Historically, communal conflict seems to have occurred in four environments—during the evolution of the major European states, in post-independence colonies, during the disintegration of polyglot empires, and in post-industrialized societies. Within these environments, six conditions serve to heighten the possibility of the use of violence. These conditions include: (i) the presence of communal cleavages based on religion, race, or language, combinations of these cleavages being more volatile than their occurrence singly; (2) the absence of a common value or identity; (3) the concurrent development of antagonistic nationalisms; (4) the possession of an economic or cultural elite status by a subordinate communal group; (5) differential rates of modernization; and (6) the displacement of anticolonial feelings upon a communal group perceived as associated with a colonial power. The examples of the Copts in Egypt and the Armenians in the Ottoman Empire are presented as illustrations of the interaction of these conditions in two different environments and the use or absence of violence in communal conflict.
1 Esman, Milton J., “The Management of Communal Conflict,” Public Policy, XXI (Winter 1973), 49.
2 Walker Connor, “Nation-Building or Nation-Destroying?” World Politics, XXIV (April 1972), 319–55.
3 Geertz, Clifford, ed., Old Societies and New States (New York: Free Press 1963), 111.
4 Kuper, Leo and Smith, M. G., eds., Pluralism in Africa (Berkeley: University of California Press 1971), 7. One method of managing ethnic differences during this period was secession, as in the case of Norway breaking away from Sweden, and Ireland's break with England.
5 It is somewhat difficult to classify Russia. Czarist Russia could probably best be placed as a polyglot empire, while the Soviet Union might seem to resemble the major historical states of this first group. Although the Soviet Union's methods of managing its communal conflicts would not generally be called democratic, they are formal and institutionalized and represent a “balanced adjustment.”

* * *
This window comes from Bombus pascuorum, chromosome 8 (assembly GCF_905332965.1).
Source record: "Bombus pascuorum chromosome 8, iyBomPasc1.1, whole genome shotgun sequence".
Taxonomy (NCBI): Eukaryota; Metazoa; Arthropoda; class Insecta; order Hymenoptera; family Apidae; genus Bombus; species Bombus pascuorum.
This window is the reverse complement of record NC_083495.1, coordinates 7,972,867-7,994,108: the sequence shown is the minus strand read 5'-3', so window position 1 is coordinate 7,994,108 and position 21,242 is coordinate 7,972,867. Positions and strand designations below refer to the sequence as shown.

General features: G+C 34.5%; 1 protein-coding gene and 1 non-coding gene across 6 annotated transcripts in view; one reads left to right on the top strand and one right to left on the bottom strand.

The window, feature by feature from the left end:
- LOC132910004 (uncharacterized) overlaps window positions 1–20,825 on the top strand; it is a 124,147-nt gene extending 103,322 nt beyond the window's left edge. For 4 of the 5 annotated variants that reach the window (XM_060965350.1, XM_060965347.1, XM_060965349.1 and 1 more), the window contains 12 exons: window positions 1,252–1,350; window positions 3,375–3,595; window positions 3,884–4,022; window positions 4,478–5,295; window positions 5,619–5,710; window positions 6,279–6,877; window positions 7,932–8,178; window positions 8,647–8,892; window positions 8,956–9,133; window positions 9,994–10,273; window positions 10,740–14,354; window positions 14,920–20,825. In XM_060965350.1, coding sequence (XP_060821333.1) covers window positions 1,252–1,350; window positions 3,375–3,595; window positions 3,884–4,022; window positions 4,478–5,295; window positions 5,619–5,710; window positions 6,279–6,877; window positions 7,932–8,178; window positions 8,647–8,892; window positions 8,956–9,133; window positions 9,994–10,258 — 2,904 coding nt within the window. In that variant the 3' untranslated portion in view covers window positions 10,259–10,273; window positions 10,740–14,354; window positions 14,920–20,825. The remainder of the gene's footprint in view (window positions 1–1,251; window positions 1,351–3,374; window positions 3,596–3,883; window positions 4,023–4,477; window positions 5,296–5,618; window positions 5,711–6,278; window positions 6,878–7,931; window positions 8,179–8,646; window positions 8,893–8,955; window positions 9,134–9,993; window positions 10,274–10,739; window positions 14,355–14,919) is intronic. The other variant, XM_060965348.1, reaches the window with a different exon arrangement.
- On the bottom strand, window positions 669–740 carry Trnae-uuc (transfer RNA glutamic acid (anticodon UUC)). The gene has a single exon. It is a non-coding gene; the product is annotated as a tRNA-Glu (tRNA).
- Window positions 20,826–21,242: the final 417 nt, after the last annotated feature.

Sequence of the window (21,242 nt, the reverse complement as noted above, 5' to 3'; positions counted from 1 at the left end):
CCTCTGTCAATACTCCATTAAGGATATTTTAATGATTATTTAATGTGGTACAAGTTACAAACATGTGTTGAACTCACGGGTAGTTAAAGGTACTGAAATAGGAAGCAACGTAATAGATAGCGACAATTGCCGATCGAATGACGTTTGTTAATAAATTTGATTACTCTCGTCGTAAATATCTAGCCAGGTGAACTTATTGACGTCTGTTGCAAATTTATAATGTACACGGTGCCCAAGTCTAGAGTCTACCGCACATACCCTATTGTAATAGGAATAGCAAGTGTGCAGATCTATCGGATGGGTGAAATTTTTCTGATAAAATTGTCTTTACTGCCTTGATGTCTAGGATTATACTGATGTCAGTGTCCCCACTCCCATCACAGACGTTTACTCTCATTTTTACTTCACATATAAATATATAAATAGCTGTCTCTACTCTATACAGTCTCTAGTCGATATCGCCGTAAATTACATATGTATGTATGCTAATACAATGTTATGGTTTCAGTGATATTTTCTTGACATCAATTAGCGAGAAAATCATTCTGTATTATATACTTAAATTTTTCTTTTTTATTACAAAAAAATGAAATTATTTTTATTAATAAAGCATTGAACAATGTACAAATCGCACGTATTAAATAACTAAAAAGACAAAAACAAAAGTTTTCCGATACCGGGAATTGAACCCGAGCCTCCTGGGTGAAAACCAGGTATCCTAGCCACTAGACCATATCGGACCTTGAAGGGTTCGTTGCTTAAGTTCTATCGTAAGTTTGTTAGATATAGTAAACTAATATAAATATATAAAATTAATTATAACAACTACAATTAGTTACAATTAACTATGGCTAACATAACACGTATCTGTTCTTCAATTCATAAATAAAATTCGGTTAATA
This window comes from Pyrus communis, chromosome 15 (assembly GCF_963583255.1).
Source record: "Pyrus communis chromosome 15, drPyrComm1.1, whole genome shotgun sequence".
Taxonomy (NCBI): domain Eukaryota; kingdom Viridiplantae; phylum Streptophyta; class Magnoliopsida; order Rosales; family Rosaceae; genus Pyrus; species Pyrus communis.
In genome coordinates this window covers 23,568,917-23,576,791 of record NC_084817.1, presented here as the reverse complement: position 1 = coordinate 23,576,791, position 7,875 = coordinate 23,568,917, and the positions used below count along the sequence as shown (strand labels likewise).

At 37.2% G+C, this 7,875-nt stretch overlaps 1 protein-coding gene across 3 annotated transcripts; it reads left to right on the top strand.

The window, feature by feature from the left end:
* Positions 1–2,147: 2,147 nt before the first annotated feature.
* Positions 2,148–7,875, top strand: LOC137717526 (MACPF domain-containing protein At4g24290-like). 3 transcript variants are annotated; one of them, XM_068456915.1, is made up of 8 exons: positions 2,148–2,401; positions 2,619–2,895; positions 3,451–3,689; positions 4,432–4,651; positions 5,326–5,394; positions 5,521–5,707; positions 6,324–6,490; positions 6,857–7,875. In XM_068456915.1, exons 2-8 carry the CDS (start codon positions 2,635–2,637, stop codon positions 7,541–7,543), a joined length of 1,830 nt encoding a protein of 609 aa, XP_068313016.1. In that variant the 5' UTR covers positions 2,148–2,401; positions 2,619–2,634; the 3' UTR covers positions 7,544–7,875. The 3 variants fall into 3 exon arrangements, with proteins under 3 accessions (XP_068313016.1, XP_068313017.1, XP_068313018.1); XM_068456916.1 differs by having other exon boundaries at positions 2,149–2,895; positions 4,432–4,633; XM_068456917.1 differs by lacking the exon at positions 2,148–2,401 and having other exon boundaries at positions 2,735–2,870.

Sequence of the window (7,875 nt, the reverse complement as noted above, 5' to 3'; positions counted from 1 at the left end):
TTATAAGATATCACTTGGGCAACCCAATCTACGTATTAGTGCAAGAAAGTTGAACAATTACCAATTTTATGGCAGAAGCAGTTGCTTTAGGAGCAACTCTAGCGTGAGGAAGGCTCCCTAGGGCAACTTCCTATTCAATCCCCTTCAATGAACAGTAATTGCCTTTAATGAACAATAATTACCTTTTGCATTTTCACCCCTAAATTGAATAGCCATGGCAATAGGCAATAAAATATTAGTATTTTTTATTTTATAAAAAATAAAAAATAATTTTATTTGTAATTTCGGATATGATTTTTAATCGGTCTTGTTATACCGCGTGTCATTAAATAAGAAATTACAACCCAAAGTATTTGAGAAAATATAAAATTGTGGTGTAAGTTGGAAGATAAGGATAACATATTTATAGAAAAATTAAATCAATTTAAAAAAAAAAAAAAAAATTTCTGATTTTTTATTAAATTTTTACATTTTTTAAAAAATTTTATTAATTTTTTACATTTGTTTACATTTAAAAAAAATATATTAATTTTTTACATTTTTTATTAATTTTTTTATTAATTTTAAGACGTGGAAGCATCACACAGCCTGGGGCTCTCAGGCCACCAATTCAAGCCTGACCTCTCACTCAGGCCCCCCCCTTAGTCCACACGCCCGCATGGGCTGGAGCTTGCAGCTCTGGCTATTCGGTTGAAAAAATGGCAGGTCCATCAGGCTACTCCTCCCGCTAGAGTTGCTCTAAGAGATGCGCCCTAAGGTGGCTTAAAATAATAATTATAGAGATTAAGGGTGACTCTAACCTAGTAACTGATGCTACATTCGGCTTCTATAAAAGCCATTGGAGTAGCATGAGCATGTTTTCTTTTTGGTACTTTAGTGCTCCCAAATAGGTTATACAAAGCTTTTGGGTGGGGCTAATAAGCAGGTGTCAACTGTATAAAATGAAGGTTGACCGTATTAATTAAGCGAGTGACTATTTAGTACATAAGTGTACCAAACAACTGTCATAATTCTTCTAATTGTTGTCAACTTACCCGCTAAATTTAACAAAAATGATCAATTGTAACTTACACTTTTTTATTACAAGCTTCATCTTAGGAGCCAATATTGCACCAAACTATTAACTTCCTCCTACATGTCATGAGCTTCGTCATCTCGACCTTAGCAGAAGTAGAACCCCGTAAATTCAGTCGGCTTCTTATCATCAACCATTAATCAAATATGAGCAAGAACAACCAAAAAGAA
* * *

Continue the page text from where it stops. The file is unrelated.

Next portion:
6 For a broad overview of the crises of political development as well as detailed treatments of each, see Binder, Leonard, Coleman, James S., LaPalombara, Joseph, Pye, Lucian W., Verba, Sidney, and Weiner, Myron, Crises and Sequences in Political Development (Princeton University Press (1971).
7 Rabushka, Alvin and Shepsle, Kenneth A., Politics in Plural Societies (Indianapolis: Bobbs-Merrill 1972), 74–88.
8 Ibid., 63
9 Melson, Robert and Wolpe, Howard, eds., Nigeria: Modernization and the Politics of Communalism (Ann Arbor: Michigan State University Press 1971).
10 See Kuper's discussion of the conflict model of pluralist societies in Kuper and Smith (fn. 4), 42–45. Schermerhorn, R. A., in Comparative Ethnic Relations: A Framework for Theory and Research (New York: Random House 1970), 15, 189–226, sees ideologies as contextual variables with centripetal or centrifugal tendencies.
11 See Rabushka and Shepsle (fn. 7), 8–10, for a discussion of these factors as the bases of cultural pluralism.
12 In contrast to class division, the greater difficulty of compromising on ethnic, racial, or religious solidarities may be attributable to the deeper emotional attachments inherent in these identities; see Esman (fn. 1), 54.
13 Immutable in the sense that an individual cannot do anything to alter his condition. Whereas an individual can convert to another religion or learn another language, it takes generations to substantially change racial characteristics.
14 One might argue that the exercise of unquestionable coercive power is another means of controlling communal conflict. However, as various political theorists, including Robert A. Dahl, have noted, It Is nearly. Impossible to maintain political authority by pure force alone and in the absence of legitmacy. See Modern Political Analysis (Englewood Cliffs, N.J.: Prentice-Hall 1970), 41.
15 There are also smaller groups, mainly of various Protestant denominations.
16 Both the French and German groups have Protestant as well as Catholic components; however, the Catholic Germanophones and the Protestant Francophones are only small parts of the German- and French-speaking communities.